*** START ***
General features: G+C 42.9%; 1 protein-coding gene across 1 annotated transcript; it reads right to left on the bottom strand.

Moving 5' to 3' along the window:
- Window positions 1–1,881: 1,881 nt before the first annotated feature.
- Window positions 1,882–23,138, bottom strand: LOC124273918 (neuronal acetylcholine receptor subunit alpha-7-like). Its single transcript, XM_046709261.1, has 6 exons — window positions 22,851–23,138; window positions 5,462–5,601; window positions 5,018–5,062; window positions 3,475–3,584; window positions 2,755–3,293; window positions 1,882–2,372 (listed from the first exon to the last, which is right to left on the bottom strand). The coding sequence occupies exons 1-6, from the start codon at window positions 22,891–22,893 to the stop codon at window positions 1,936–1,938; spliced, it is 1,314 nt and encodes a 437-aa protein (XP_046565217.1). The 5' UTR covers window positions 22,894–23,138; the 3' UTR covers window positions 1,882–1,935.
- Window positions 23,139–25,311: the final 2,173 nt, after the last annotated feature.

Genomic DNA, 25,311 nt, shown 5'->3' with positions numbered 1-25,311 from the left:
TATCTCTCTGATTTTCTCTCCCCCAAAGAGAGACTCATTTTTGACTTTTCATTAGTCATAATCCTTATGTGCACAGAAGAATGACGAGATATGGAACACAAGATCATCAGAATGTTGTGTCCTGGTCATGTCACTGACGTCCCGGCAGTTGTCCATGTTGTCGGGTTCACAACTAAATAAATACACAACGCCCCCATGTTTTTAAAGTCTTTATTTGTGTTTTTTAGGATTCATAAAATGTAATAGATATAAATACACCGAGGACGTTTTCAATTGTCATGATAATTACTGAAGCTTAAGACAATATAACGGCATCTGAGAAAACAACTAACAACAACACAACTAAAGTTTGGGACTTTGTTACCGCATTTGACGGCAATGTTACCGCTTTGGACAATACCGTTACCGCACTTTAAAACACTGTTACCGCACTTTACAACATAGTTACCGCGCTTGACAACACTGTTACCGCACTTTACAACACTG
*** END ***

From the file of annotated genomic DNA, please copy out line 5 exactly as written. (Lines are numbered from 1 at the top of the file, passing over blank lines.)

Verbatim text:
- Window positions 23,139–25,311: the final 2,173 nt, after the last annotated feature.